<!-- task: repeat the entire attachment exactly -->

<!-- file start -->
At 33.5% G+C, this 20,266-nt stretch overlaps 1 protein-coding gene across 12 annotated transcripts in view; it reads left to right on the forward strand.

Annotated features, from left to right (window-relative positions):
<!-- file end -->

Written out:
At 33.5% G+C, this 20,266-nt stretch overlaps 1 protein-coding gene across 12 annotated transcripts in view; it reads left to right on the forward strand.

Annotated features, from left to right (window-relative positions):